Improvements have been marked off by meticulously tracking and refining steelmaking practices and procedures and identifying areas of waste, Kristock said, noting that Severstal NA, for one, has been pursuing a "zero-basis budget methodology" to make changes resulting in the use of "as little energy as conceivably possible."
Much of the improvement notched by the aluminum industry has been technologybased, according to Rio Tinto Alcan, which cited the introduction of its AP smelting technology as an example. Steward said that the approach allows the production of aluminum with very low GHG emissions, low energy consumption and a low anode effect, which translates into low PFC emissions. To date, 6.5 million tonnes of AP smelter technology has been installed worldwide, with another 900,000 tonnes in the project phase and 100,000 tonnes in discussion, he said.
In general, the progress made is a result of continuous improvement, the Alcoa spokesman said. Without being specific, he said his company has made "significant investments to make our smelters more efficient and to increase our yields" and plans to continue doing so to further reduce emissions.
Given all that has already been achieved, can GHG emissions be further reduced? "Very little improvement is possible without a major step change in technology," Skelley said.
The ArcelorMittal spokeswoman agreed. "Absent breakthrough technologies, this rate of carbon (and other GHG) emissions will soon reach a plateau due to the physical limits of the integrated steelmaking process," she said.
Several breakthroughs, including two carbon-free steelmaking technologies and inert anode smelter technology on the aluminum side, are being researched, although she said that "a commercially viable integrated steel technology to achieve the long-term reductions contemplated by policymakers has yet to be developed or demonstrated."
The closest would probably be those being researched by the AISI/Energy Department Carbon Dioxide Breakthrough Program. But even if successful, those technologies likely won't be available for "mass market" commercialization for another 15 to 20 years, Kristock predicted.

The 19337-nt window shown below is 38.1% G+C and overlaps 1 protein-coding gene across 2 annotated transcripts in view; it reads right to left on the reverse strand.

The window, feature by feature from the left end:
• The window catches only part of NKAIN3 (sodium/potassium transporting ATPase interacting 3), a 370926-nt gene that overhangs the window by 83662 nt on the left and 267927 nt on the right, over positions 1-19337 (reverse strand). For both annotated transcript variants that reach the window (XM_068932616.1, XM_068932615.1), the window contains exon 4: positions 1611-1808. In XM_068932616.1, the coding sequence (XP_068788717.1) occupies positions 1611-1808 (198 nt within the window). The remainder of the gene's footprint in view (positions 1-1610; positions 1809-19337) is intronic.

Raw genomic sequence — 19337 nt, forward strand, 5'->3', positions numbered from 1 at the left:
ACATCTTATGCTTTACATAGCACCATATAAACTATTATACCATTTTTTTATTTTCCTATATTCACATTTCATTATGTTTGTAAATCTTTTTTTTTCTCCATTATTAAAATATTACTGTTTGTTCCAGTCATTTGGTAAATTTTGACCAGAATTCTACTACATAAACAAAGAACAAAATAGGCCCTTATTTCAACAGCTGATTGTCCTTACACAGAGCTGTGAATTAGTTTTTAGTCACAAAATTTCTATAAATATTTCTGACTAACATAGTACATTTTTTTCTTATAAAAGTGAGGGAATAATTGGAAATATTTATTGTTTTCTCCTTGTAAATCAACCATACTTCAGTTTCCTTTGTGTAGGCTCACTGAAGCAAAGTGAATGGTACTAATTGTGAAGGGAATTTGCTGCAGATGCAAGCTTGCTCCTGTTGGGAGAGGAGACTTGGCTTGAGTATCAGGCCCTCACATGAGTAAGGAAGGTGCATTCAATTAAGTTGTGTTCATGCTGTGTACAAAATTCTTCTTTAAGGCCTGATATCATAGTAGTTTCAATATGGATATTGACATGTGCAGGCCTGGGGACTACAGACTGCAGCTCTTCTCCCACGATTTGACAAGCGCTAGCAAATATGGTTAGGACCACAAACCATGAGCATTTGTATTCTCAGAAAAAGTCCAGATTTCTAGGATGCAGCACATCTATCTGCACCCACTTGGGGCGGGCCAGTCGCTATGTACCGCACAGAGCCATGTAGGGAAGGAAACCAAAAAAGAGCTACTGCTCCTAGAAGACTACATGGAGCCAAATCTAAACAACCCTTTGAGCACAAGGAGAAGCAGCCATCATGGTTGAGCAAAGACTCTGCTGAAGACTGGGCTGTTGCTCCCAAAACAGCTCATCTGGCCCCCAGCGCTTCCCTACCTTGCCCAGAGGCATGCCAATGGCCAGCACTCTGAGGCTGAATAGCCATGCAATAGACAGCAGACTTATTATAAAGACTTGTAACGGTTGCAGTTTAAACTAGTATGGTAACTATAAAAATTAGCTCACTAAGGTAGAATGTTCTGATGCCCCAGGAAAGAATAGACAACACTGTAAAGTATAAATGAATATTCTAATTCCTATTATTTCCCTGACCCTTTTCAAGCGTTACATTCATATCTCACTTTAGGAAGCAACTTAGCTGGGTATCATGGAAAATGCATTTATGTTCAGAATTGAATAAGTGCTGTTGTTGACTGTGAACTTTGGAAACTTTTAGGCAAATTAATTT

One hurdle to the emergence of breakthrough technologies, especially in Canada, has been government support of research and development (R&D) work, Schutzman said. "The government is looking to cut out the 'R' and keep the 'D'," he said. "The government doesn't want to support losers. But the problem with that is you don't have a winner with every research project."
Even so, the metals industry has learned enough from the research being conducted to make incremental improvements until breakthrough technologies can be implemented, Kristock said. One such opportunity has been the ability to take advantage of latent heat from steelmaking operations, or hot charging.
The AISI's Committee on Manufacturing Technology also is continuing to investigate carbon capture, or sequestration, methods, he added. "There are technologies out there, but the ones we've looked at so far are not suited for a large-scale operation, such as steelmaking."
Both the steel and aluminum industries also are viewing their metals as a partial solution for their customers' GHG emission problems. The use of high-strength steel and light metals such as aluminum in transportation applications could decrease emissions significantly.
Steward noted that when a ton of aluminum is used to replace a heavier material in a car it could slice GHG emissions by 20 tons over the lifetime of the vehicle.